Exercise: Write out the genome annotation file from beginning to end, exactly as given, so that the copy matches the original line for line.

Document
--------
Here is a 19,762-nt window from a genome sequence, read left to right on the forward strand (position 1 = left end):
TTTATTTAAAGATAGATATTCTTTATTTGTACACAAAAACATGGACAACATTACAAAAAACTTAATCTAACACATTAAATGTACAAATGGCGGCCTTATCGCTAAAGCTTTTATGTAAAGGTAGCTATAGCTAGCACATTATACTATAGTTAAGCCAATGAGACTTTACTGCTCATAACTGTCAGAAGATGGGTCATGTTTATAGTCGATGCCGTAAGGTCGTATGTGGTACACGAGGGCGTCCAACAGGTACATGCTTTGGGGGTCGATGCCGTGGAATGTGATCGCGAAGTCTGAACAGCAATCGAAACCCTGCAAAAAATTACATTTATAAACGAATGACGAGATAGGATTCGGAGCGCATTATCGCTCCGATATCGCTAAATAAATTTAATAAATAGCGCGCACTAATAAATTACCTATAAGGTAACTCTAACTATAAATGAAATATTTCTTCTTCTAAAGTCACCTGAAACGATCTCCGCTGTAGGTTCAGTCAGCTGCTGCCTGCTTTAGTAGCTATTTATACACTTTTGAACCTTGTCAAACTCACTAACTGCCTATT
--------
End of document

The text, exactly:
Here is a 19,762-nt window from a genome sequence, read left to right on the forward strand (position 1 = left end):
TTTATTTAAAGATAGATATTCTTTATTTGTACACAAAAACATGGACAACATTACAAAAAACTTAATCTAACACATTAAATGTACAAATGGCGGCCTTATCGCTAAAGCTTTTATGTAAAGGTAGCTATAGCTAGCACATTATACTATAGTTAAGCCAATGAGACTTTACTGCTCATAACTGTCAGAAGATGGGTCATGTTTATAGTCGATGCCGTAAGGTCGTATGTGGTACACGAGGGCGTCCAACAGGTACATGCTTTGGGGGTCGATGCCGTGGAATGTGATCGCGAAGTCTGAACAGCAATCGAAACCCTGCAAAAAATTACATTTATAAACGAATGACGAGATAGGATTCGGAGCGCATTATCGCTCCGATATCGCTAAATAAATTTAATAAATAGCGCGCACTAATAAATTACCTATAAGGTAACTCTAACTATAAATGAAATATTTCTTCTTCTAAAGTCACCTGAAACGATCTCCGCTGTAGGTTCAGTCAGCTGCTGCCTGCTTTAGTAGCTATTTATACACTTTTGAACCTTGTCAAACTCACTAACTGCCTATT